Getting Started

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Early in the evening we go to the hospital to look around and get our medical feet on the ground. I couldnít believe it. It is dirty and crude. Everything is in short supply, needles, tape, syringes, drugs, water and almost everything else. Itís hard to believe that it is a medical facility. It is too shabby to be used for anything in this country. But it is a Godsend for those people. Every morning when I walked in I was surprised again. I would forget a little about how bad it was overnight.

 I hadnít planned to work that night, but when I got to the hospital there was a lady who urgently needed surgery, so the permanent missionary physician, Laura, Debra and I took care of her.

 Laura taking blood pressures for me.

In the US, this is done with an automatic machine.

 Dr. Bob Whitaker doing the operation.

She was a pregnant lady who had been in labor for several days in a neighboring village and the baby was dead and she was beginning to become infected. She needed a C-section. I did a spinal anesthetic. Laura took manual blood pressures for me. Mom ultimately did well. A very sick mom and a baby known to have already died in a hot smelly operating room was a pretty emotionally hard first case for Laura. She was actually ill for the first two days just from the whole experience. Climate, smells, death etc., but after that she did very well and was very helpful. I was up until about 2:00 am.

[The neonatal and maternal mortality are disgusting. Mothers just donít have access to good care. We did two cases at a time in the operating room. Several times I was doing a case when they would rush an emergency C-section onto the other bed, usually about the same story as this patient. The baby would usually be dead or dying. I would break away from the case I was doing and try to take care of the newborn. I was the only one there with any experience with sick newborns. I think seven of eight of them died. I would do okay during the actual acute situation, but I would kind of choke up afterward. With first world care all of the mothers and babies would have done fine. Pretty sad!]

 The next day, after a full dayís work, much the same thing happened. Again a lady came in late who was in urgent need of surgery. She was very ill as a complication from childbirth. When we got done about midnight, she was so sick she would need to go to an intensive care unit and be placed on a breathing machine. There is no such facility there. I decided to send to the residence for four of the young people to help me breathe for her by hand for a few hours and see if she could survive. By three in the morning I realized that if I kept this up I would use up all the oxygen and we couldnít do any surgeries for the next few days. You canít just call and get the tanks refilled like you can in the USA. Iíve never had to make a decision like that. Thirteen of us had come half way around the world. Cases had been saved up for us. Many of those people were in urgent need of care too. We wouldnít be able to do what we had come to do. I had to decide whether she would survive or not based on the availability of oxygen. So I took out the breathing tube and she died. None of the young people had seen anyone die. They were real upset. There were three pre-med students and one nursing student. I explained that it never is easy, but sometimes in medicine you have to make tough decisions and you do the best you can and people die anyway. I finally got to sleep about 4:00 am.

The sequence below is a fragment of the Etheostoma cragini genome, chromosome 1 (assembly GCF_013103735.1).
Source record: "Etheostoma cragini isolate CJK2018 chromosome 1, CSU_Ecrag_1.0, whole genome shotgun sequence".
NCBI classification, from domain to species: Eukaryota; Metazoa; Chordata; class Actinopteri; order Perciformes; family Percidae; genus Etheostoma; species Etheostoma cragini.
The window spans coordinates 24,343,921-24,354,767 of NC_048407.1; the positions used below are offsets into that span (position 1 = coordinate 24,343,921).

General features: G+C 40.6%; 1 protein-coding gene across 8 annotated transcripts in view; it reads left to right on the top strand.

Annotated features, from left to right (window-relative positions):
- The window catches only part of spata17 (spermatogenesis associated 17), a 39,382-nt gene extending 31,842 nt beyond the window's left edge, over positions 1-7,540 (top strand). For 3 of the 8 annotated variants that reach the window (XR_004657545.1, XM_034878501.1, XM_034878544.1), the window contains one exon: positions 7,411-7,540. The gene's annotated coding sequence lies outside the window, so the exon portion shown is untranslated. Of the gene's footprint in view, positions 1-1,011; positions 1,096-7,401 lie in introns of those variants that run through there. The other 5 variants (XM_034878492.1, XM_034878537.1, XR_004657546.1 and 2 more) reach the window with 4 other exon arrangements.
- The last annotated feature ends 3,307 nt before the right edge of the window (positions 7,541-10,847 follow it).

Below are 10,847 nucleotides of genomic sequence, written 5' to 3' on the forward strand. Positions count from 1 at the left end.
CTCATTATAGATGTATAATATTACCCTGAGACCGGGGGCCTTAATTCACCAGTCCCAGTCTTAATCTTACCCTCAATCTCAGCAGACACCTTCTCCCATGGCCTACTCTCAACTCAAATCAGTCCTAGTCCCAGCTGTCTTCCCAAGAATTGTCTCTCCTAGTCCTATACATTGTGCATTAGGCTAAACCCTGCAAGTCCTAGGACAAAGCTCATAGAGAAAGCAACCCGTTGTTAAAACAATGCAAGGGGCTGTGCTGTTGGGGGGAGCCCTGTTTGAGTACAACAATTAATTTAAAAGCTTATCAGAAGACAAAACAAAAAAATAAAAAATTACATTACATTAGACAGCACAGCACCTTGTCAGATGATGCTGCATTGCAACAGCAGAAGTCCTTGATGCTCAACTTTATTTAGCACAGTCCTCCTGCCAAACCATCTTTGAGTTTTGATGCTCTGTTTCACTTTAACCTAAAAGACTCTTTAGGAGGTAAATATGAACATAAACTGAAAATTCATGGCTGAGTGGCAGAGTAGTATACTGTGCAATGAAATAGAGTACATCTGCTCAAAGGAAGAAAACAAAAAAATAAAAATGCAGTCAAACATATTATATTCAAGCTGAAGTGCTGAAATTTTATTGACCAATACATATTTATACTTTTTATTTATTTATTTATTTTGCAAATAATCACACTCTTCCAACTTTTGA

Then next night I worked until about 10:00pm. [Almost every day something happened that I thought was the most toughening thing of the trip. Tear up and swell up with pride as you read as this one.] Same story. It was evening. We thought we were done for the day. Dr. Whitaker frantically came to our door. There was a lady in labor with an hematocrit, (blood count) of 10% (normal is 35% to 40%). Without blood she was sure to die. [This is a true story.] She was type O positive. Did anyone have that blood type? [Blood banking is done there, but they keep almost no inventory. Patientís families and friends usually give blood ahead for bloody procedures.] Without batting an eye, four of our people went back to the hospital in the middle of the night and saved her life with their own blood. I canít tell you the emotions that ran through my mind. Here they are:





I think Debra, Sharron, and Bob also gave blood for emergencies during the week. [Maybe you would like to clap for them right where you are sitting.]  

 Finally on the fourth day I got done about 7:00pm. But I stayed up until about 11:00 for some reason. Maybe it was jet lag. I finally got to know some of the people who made the trip with me.

 There were more surgeons than there were anesthesia people. I would work through shifts of surgeons. I had to explain to them that I was physically unable to keep those hours for the whole trip, so they went a little easier on me.

 [I think now I am going to summarize the kinds of cases I did and then change from a journal format to a topical one. I think that will be more interesting.]

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